Here are the stories on Texas Standard for Monday, August 2, 2021.
The federal eviction moratorium is expiring. In Texas, billions of dollars are sloshing around for rent relief – but getting it into the hands of tenants and landlords is a different story. The Texas Tribune’s Allyson Waller joins us with the latest.
One of Gov. Greg Abbott’s latest executive orders prohibits anyone other than law enforcement from transporting migrants, citing the dangers of COVID-19. Friday, the Justice Department sued the state of Texas over the order, asking a judge to block it. For more on what it means, we’re joined by El Paso-based immigration attorney Iliana Holguin.
Texas state Rep. Jake Ellzey was sworn in as a U.S. congressman last week, and many are looking at how he overcame so many obstacles to win the special election to fill Ron Wright’s District 6 seat. How did Ellzey pull off the upset? KERA’s Bill Zeeble went looking for answers.
After 36 years, El Paso-based Cinco Puntos Press is shutting its doors. The pandemic ravaged the family owned and operated small press – but all is not lost. Another family owned and operated publishing house bought Cinco Puntos and plans to expand on its mission of publishing books in many languages, including Spanish. The Standard’s Joy Diaz has the story.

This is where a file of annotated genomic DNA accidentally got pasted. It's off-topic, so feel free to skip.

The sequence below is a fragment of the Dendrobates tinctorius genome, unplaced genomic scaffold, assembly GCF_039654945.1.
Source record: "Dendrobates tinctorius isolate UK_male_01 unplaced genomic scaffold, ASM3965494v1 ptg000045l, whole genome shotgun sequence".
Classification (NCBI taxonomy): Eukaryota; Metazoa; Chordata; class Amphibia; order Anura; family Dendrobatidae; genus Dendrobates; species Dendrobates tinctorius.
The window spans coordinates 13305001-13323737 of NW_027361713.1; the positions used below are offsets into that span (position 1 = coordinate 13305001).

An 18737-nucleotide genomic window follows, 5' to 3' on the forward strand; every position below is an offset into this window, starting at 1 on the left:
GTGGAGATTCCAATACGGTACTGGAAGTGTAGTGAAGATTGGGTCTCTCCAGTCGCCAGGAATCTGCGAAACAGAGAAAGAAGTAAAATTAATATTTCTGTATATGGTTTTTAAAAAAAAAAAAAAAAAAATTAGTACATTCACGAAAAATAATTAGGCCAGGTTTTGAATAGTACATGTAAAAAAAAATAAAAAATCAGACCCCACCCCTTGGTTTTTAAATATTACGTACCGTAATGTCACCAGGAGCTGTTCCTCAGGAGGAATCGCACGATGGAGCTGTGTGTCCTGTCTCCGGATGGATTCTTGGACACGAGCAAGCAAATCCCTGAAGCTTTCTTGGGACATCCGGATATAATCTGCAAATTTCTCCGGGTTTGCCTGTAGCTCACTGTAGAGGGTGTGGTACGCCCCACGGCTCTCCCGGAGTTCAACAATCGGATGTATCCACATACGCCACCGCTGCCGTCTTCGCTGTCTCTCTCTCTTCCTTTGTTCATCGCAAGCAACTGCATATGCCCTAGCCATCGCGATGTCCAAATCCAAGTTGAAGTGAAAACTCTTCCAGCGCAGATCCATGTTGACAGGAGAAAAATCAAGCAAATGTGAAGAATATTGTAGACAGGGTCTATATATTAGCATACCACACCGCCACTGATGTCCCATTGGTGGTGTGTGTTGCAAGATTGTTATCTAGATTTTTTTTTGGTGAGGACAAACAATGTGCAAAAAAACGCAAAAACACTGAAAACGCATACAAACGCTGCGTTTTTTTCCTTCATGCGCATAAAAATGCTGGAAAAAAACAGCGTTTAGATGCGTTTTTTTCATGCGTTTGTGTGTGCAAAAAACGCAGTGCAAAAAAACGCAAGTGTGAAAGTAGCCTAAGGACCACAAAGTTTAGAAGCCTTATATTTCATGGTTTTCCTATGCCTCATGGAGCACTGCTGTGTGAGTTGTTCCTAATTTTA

It’s official: both UT and OU are heading to the SEC in 2025. We’ve talked quite a bit about the financial ramifications of this decision, but what about the people it affects most – the student athletes? For more on that perspective, we’re bringing in Daron Roberts, founding director of the Center for Sports Leadership and Innovation at the University of Texas at Austin.
Book: ‘Borderland Curanderos’
At the turn of the 20th century, two curanderos – Mexican faith healers – changed and connected the Texas border community in a way that still resonates. Even though their healing practices were not sanctioned by the church or the government, they provided healing and spiritual sustenance to ethnic Mexicans, indigenous peoples and Tejanos alike. And that didn’t make Mexico or U.S. officials happy. A new book, “Borderlands Curanderos: The Worlds of Santa Teresa Urrea and Don Pedro Jaramillo” explores their impact. In this extended Q&A we’ll talk to the book’s author, Jennifer Koshatka Seman.
As the U.S. military completes its withdrawal from Afghanistan, the State Department plans to offer visas to interpreters and others who aided allied forces – Afghans fearful of being left behind as the Taliban advances. Houston has resettled some 1,700 of these Afghans and their families. Houston Public Media’s Elizabeth Trovall sat down for tea with some of them in Southwest Houston.
All this and Texas News Roundup, plus Social Media Editor Wells Dunbar with the talk of Texas.